Frederick Joseph DeLongchamps

Frederic Joseph DeLongchamps ( June 2, 1882 – February 11, 1969 ) was Nevada’s premier architect during his life, and honored as the subject of Nevada State Historic Marker 245.


Frederick Joseph DeLongchamps - June 2, 1882 – February 11, 1969 - [UNRS-P1989-09-115] Special Collections and University Archives Department, University of Nevada, Reno
Frederick Joseph DeLongchamps – June 2, 1882 – February 11, 1969 – [UNRS-P1989-09-115] Special Collections and University Archives Department, University of Nevada, Reno

Born on February 2, 1882, in Nevada City, California, Frederick Joseph DeLongchamps would emerge as one of the most influential architects in the history of Nevada. His remarkable career spanned decades and left an indelible mark on the architectural landscape of the American West.

Early Life and Education

Frederick DeLongchamps was the son of French immigrant parents who settled in California during the Gold Rush era. Raised in a family with a deep appreciation for art and culture, young Frederick exhibited a keen interest in architecture from an early age. He pursued his passion by studying architectural drafting and design, eventually enrolling in the prestigious Ecole des Beaux-Arts in Paris, France, where he honed his skills under the guidance of renowned architects.

Architectural Career

Upon returning to the United States, DeLongchamps settled in Nevada, where he would establish himself as a preeminent architect. His early projects showcased a mastery of diverse architectural styles, ranging from Beaux-Arts to Spanish Revival, reflecting his eclectic sensibilities and adaptability.

DeLongchamps’ career reached new heights in the early 20th century when he was commissioned to design several iconic buildings that would come to define the architectural identity of Nevada. Among his most notable works is the Nevada State Capitol in Carson City, a majestic edifice that blends classical design elements with modern functionality. Completed in 1915, the Capitol remains a testament to DeLongchamps’ vision and skill.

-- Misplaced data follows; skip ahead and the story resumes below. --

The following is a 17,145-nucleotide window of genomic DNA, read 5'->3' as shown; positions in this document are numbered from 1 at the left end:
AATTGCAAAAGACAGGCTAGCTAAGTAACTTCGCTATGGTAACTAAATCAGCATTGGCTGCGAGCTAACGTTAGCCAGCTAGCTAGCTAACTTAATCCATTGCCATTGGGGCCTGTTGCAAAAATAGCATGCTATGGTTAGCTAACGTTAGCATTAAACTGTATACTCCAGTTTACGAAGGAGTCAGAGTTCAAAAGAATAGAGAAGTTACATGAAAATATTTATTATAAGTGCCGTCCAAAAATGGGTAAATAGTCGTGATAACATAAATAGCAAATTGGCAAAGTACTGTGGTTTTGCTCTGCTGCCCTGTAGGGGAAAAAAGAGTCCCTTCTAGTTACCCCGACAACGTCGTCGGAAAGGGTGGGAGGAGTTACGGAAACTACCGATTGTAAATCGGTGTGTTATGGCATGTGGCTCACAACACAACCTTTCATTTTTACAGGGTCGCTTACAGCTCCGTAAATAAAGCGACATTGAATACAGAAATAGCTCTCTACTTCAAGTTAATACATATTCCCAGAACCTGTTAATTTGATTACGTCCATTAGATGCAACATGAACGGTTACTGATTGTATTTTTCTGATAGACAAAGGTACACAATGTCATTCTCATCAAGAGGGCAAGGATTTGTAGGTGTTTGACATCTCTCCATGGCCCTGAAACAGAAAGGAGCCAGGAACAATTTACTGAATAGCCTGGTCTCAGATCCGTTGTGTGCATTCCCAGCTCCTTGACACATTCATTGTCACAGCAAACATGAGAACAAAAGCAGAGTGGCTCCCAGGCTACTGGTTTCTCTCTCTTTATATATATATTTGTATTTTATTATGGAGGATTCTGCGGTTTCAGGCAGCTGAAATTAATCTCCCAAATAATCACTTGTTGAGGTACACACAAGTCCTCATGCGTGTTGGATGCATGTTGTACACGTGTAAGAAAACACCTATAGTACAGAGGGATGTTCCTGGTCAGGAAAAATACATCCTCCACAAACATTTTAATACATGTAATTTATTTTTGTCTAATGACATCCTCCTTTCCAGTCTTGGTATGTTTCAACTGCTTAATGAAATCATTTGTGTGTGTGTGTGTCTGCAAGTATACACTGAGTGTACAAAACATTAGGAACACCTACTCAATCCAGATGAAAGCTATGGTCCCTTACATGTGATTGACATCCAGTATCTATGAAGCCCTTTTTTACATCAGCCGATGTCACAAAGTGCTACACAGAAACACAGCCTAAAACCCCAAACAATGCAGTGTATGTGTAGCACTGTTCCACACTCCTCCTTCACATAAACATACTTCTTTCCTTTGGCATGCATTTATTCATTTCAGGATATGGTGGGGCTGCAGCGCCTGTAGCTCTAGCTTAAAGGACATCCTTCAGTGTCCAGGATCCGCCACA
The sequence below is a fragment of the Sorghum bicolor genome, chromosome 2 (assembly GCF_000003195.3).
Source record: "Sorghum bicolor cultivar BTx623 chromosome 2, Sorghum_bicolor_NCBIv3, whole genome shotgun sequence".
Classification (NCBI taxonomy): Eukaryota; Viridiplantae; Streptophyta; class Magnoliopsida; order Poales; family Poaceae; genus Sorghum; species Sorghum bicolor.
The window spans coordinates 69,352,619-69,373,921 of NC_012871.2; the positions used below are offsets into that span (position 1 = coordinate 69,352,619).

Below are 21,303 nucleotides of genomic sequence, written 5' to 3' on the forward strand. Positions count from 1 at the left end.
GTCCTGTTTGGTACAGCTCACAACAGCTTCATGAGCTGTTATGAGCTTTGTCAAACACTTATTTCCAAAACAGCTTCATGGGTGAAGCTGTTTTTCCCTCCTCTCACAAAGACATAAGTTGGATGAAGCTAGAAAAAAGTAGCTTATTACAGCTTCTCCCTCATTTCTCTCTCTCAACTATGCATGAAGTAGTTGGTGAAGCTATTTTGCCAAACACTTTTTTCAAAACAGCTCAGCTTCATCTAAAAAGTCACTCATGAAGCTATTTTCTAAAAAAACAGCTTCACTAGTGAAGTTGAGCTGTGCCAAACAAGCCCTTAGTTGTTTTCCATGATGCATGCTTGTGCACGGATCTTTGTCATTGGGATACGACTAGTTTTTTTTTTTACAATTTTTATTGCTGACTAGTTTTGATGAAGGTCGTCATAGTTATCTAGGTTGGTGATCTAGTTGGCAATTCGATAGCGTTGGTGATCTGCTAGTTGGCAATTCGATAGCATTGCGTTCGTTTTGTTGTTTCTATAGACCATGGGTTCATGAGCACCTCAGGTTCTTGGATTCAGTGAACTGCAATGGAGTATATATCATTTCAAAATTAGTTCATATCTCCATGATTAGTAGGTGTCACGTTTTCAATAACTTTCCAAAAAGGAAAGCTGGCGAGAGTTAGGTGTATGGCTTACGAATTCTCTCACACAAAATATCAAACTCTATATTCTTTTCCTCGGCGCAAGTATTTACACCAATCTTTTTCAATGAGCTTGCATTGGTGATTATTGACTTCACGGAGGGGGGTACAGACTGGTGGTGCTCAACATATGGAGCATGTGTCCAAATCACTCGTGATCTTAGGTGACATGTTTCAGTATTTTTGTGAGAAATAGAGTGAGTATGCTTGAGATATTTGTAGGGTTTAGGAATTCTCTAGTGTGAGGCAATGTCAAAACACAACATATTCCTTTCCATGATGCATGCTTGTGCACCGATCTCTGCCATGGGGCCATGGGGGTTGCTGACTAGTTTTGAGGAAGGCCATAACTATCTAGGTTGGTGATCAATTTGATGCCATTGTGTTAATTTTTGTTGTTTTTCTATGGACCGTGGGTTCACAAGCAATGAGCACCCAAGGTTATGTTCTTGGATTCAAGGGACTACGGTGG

In addition to the Capitol, DeLongchamps left his mark on numerous other landmarks across Nevada, including courthouses, schools, and commercial buildings. His portfolio includes the Riverside Hotel in Reno, the Washoe County Courthouse, and the historic Reno Arch, an enduring symbol of the city’s vibrant spirit.

Legacy and Influence

Frederick Joseph DeLongchamps’ contributions to the architectural heritage of Nevada are immeasurable. His designs not only captured the essence of their time but also laid the groundwork for future generations of architects. DeLongchamps’ legacy extends beyond his architectural achievements; he was also a passionate advocate for historic preservation and urban planning.

Throughout his career, DeLongchamps remained committed to his craft, embracing innovation while preserving the rich cultural heritage of the American West. His legacy continues to inspire architects and enthusiasts alike, reminding us of the transformative power of architecture to shape communities and evoke a sense of place.

Frederick Joseph DeLongchamps passed away on February 20, 1969, leaving behind a legacy that endures through the timeless beauty of his architectural creations. Today, his buildings stand as monuments to his vision and serve as a lasting tribute to his enduring influence on the architectural landscape of Nevada.

Nevada State Historic Marker 245

Frederic Joseph DeLongchamps was Nevada’s foremost architect of his time.  Statewide, he was prolific in the number of buildings he designed.  From this point, one can see a group of structures that stand, collectively, as a monument to DeLongchamps:  the United State Post Office, the Riverside Hotel, the Washoe County Courthouse and the Reno National Bank Building.  The Northern Chapter of the American Institute of Architects, dedicated to excellence in architecture, honors the memory of Frederic Joseph DeLongchamps


Nevada State Historic Marker 245 Map

Nevada State Historic Marker 245 Summary

NameFrederic Joseph DeLongchamps
LocationCarson City, Nevada
Latitude, Longitude39.5251, -119.8124
Nevada State Historic Marker245

Nevada State Historical Markers identify significant places of interest in Nevada’s history. The Nevada State Legislature started the program in 1967 to bring the state’s heritage to the public’s attention with on-site markers. These roadside markers bring attention to the places, people, and events that make up Nevada’s heritage. They are as diverse as the counties they are located within and range from the typical mining boom and bust town to the largest and most accessible petroglyph sites in Northern Nevada Budget cuts to the program caused the program to become dormant in 2009. Many of the markers are lost or damaged.


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